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Volume 26 No. 25

Gambling

A Louisiana state House panel yesterday "killed a bill to legalize sports betting" after it was "loaded with amendments that even caused the state's casino representatives to abandon it," according to a front-page piece by Greg Hilburn of the Monroe NEWS-STAR. It would now take "extraordinary measures" for Senate Bill 153 to be "revived before the session ends on June 6." Louisiana State Sen. Danny Martiny said that he brought the bill, which won full Senate approval last month, to keep the state "competitive with its neighbors like Mississippi where sports betting at casinos has been legalized." Among the amendments was one "allowing sports betting at 2,800 video poker locations." Martiny's original bill would have only "authorized sports betting at Louisiana's 15 riverboat casinos, the land-based casino in New Orleans and four racetracks" (Monroe NEWS-STAR, 5/29). In Baton Rouge, Mark Ballard notes supporters of sports betting legislation technically "still have a shot." But State Rep. Joseph Marino, who was handling the legislation in the House, said that he "doesn't think that's very likely." Marino: "I've read the room. I don't see any light left at the end of the tunnel. We're out of time." Ballard notes this is the "second year in a row that Martiny's efforts to bring sports betting to Louisiana has failed" (Baton Rouge ADVOCATE, 5/29).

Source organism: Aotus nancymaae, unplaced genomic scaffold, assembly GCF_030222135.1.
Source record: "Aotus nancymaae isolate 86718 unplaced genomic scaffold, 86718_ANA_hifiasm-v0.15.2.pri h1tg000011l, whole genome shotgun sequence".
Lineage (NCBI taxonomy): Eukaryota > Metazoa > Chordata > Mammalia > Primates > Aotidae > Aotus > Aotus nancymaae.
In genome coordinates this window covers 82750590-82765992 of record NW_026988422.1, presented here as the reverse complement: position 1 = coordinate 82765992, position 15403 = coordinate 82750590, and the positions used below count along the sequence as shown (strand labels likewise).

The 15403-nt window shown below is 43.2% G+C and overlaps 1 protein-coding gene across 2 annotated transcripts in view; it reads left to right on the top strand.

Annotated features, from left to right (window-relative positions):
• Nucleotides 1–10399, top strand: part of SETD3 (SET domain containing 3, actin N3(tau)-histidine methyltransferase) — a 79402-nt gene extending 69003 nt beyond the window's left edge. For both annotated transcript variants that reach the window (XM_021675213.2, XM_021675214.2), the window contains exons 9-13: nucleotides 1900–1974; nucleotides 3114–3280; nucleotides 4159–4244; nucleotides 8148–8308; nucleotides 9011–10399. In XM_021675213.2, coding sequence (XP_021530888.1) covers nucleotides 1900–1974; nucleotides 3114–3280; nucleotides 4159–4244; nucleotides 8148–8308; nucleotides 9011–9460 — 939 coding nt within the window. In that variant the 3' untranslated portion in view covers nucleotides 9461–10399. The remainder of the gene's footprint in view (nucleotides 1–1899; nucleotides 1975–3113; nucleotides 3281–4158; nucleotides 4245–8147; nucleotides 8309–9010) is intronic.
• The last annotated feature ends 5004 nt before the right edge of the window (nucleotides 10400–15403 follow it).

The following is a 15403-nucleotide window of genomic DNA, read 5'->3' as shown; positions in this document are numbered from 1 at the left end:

POTENTIAL OPENING: In Boston, Andy Rosen writes the debate over sports betting in Massachusetts "could provide an opening for the state lottery to bring some of its games online, a longtime goal of the agency that desperately wants to modernize its products." There "may be an opportunity for the Massachusetts State Lottery to run some digital sports offerings if the state legalizes gambling on athletic contests." State Treasurer Deborah Goldberg described the lottery having a potential role in sports betting as an "intriguing idea." But she said that her "main goal is to make sure the lottery can compete in whatever landscape emerges from the deliberations on gambling expansion" (BOSTON GLOBE, 5/29).

DIFFERING VIEWS: The AP's Philip Marcelo noted during hearings on legalizing sports betting in Massachusetts yesterday, DraftKings said that it "wants the state to allow it and other online operators to offer sports bets outright." But the state's three casinos said that they "prefer lawmakers to require online operators to partner with an established casino to get into the sports wagering business." They also "want the number of sports betting licenses limited to five or seven operators" (AP, 5/28).